In literature, the water lily finds mention in many poems and stories, reflecting the beauty, challenges, and ever-evolving narrative of Bangladesh. Its serene presence in art, currency, festivals, and everyday life is a testament to the inextricable bond between the nation and this graceful flower.
Names of The White Water Lily
The White Water Lily is known by various names across different regions and cultures. Its scientific name is Nymphaea nouchali. Commonly, it’s referred to as the “White Water Lily” or “Star Lotus.”
In Bangladesh, it’s known as “Shapla.” Apart from this, it’s also known as “Blue Lotus” in some parts of the world due to the slight bluish tinge it can have. Its varied names across regions reflect its wide distribution and the diverse cultures that admire its beauty.
Interesting Facts About The White Water Lily
- Medicinal Uses: The White Water Lily has been used in traditional medicine for its purported benefits. The flower, seeds, and tubers have been utilized for their astringent, diuretic, and anti-inflammatory properties.
- Cultural Significance: Apart from being the national flower of Bangladesh, the White Water Lily is also considered sacred in various cultures. It often symbolizes rebirth, purity, and enlightenment, especially in Buddhist traditions.
- Art and Literature: The ethereal beauty of the water lily has made it a favorite among artists and poets. Renowned painters like Claude Monet have immortalized the water lily in their artworks. In Bengali literature, it’s not uncommon to come across poetic verses and songs dedicated to the ‘Shapla’.
- Flowering Time: One fascinating aspect of the White Water Lily is that it’s a nocturnal flower. It blooms during the night and closes its petals as the sun rises, making night the best time to witness its full glory.
How to Grow The White Water Lily
Growing a White Water Lily requires certain conditions to mimic its natural habitat:
- Water Conditions: As the name suggests, this is an aquatic plant. It thrives best in still or slow-moving waters like ponds, lakes, or slow streams.
- Soil: Use loamy soil. Plant the tuber of the water lily about 4 to 6 inches deep in the soil, preferably in a container if you’re introducing it to a pond.
- Sunlight: The White Water Lily requires full sunlight to bloom. Ensure it gets at least 6 hours of direct sunlight daily.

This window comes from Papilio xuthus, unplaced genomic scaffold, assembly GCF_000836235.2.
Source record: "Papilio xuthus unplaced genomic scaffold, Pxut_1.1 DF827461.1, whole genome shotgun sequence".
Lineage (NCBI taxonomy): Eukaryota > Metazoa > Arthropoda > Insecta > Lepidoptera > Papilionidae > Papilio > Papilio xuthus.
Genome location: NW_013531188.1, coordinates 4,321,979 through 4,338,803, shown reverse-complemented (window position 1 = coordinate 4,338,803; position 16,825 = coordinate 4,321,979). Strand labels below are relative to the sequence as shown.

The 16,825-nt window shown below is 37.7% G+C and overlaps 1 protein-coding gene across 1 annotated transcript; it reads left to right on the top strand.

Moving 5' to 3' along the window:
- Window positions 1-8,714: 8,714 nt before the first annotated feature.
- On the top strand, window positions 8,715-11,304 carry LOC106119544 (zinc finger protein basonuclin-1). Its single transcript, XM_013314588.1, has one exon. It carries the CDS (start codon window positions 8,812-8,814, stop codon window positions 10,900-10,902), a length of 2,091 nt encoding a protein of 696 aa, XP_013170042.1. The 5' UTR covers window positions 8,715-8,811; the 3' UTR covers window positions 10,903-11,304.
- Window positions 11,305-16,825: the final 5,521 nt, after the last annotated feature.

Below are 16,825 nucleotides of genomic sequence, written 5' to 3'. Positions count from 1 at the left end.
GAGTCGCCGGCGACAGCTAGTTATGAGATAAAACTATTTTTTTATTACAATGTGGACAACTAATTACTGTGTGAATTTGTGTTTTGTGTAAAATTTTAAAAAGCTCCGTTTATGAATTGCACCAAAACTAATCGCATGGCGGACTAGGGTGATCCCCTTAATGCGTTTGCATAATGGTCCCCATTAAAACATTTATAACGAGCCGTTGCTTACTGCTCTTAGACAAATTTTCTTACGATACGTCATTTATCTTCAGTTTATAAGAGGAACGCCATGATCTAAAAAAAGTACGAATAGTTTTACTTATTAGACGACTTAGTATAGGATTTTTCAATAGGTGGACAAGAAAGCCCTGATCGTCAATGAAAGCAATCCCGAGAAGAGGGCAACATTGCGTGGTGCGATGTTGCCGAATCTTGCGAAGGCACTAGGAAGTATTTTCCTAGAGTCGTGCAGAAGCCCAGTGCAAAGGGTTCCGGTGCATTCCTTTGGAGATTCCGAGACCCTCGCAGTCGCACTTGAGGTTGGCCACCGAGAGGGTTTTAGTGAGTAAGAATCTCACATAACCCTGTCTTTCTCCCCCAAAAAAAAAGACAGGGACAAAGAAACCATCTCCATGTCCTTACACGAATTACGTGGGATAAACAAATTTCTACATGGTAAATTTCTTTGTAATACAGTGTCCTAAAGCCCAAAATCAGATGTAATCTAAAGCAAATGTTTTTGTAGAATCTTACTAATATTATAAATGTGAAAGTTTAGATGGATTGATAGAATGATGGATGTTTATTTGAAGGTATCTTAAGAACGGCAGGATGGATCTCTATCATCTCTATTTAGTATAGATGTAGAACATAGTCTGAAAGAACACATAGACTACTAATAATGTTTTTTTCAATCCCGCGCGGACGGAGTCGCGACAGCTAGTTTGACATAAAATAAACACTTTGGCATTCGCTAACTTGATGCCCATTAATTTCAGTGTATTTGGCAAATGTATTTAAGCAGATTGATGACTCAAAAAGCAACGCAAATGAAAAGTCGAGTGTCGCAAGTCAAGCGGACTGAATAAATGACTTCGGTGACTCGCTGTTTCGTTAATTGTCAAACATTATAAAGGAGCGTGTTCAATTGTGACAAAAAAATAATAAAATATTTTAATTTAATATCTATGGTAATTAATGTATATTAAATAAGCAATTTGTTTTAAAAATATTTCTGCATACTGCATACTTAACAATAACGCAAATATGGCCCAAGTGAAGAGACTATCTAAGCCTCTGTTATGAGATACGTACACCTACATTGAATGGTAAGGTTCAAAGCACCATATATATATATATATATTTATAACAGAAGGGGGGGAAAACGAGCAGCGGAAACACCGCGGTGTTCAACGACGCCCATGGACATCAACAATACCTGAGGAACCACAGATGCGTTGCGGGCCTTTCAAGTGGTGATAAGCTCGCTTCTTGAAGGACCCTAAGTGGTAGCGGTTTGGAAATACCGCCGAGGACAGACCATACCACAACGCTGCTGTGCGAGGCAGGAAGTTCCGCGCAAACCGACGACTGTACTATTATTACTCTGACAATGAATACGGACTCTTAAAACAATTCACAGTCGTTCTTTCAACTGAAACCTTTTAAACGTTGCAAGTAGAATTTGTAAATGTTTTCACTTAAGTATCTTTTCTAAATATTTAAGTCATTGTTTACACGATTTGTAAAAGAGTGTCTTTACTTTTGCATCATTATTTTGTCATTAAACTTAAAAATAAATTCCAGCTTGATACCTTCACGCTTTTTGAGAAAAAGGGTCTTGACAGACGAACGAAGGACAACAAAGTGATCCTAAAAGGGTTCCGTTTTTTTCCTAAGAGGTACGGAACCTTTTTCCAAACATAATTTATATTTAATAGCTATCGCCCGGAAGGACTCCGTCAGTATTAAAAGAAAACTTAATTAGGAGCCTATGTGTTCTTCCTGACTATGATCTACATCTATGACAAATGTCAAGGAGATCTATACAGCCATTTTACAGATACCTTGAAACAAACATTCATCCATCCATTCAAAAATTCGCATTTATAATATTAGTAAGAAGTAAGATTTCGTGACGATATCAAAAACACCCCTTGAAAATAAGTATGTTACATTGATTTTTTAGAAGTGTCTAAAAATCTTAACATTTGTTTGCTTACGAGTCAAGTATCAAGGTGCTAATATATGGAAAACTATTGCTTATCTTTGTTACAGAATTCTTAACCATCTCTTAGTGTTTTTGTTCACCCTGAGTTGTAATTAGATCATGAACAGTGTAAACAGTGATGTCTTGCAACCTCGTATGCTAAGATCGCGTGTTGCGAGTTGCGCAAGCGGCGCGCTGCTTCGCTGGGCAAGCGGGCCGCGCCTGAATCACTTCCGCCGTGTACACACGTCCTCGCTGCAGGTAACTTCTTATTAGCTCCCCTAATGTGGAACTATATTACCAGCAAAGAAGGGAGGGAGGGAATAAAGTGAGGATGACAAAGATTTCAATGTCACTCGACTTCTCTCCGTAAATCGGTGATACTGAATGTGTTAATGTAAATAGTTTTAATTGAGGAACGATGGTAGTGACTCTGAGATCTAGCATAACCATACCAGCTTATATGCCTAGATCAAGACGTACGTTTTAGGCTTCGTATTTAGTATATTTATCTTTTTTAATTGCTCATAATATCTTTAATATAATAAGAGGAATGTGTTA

- Watering: Since it’s an aquatic plant, it’s essential to ensure that the water in which it’s planted remains clean. Replace or clean the water periodically to prevent algal growth.
- Depth: While planting in a pond, ensure that the water is at least 12 to 48 inches deep. The deeper it is, the more protection the plant has from potential frost in colder climates.
- Fertilization: Use a slow-release aquatic fertilizer during the growing season to ensure vibrant blooms.
- Pruning: Regularly remove dead or yellowing leaves to encourage healthy growth and prevent decay.
Growing a White Water Lily can be a rewarding experience. Its luminous petals floating on water can turn any pond into a serene, picturesque scene.
Other Beautiful Flowers Native To Bangladesh
Bangladesh is home to a rich variety of flora due to its tropical climate and varied ecosystems. Apart from the iconic White Water Lily, here are five other native and significant flowers of Bangladesh:
- Kadam Flower (Neolamarckia cadamba): This tree produces ball-like flower clusters that are highly fragrant. The Kadam flower holds cultural importance, especially during the monsoon season, and has found its way into various Bengali songs and poems.
- Marigold (Tagetes): Known as ‘Genda’ in Bangladesh, marigolds are vibrant flowers that come in shades of yellow and orange. They are extensively used in religious and cultural festivities.
- Hibiscus (Hibiscus rosa-sinensis): Locally known as ‘Joba,’ this is a common flowering shrub in Bangladesh. The red hibiscus, in particular, is very popular and holds medicinal properties.
- Tube Rose (Polianthes tuberosa): Called ‘Rajnigandha’ in Bengali, meaning ‘night-fragrant,’ this flower emits a strong, sweet scent, especially after dusk. It’s often used in perfumery and for garlands.
- Jasmine (Jasminum): Known as ‘Beli’ in Bengali, jasmine flowers are small, white, and highly fragrant. They’re commonly used for religious purposes and in making floral garlands.
Frequently Asked Questions
Why was the White Water Lily chosen as the national flower of Bangladesh?
The White Water Lily, or ‘Shapla,’ represents purity, beauty, and the bond of nature and water, which is highly symbolic given the abundance of water bodies in Bangladesh.
Is the White Water Lily found only in Bangladesh?
No, while it is the national flower of Bangladesh, the White Water Lily is found in many parts of Asia and Africa.
Are there any other national symbols of Bangladesh related to flora and fauna?
Yes, the national tree of Bangladesh is the mango tree (Mangifera indica), and the national bird is the Oriental Magpie-Robin (Copsychus saularis), known locally as ‘Doyel’ or ‘Doel.’
Can the White Water Lily be grown in home gardens?
Absolutely! With the right aquatic conditions, sunlight, and care, the White Water Lily can be a beautiful addition to home ponds or water gardens.
Are there different colors of Water Lilies?
Yes, water lilies come in various colors, including pink, red, blue, and of course, white. The color often depends on the specific species and variety.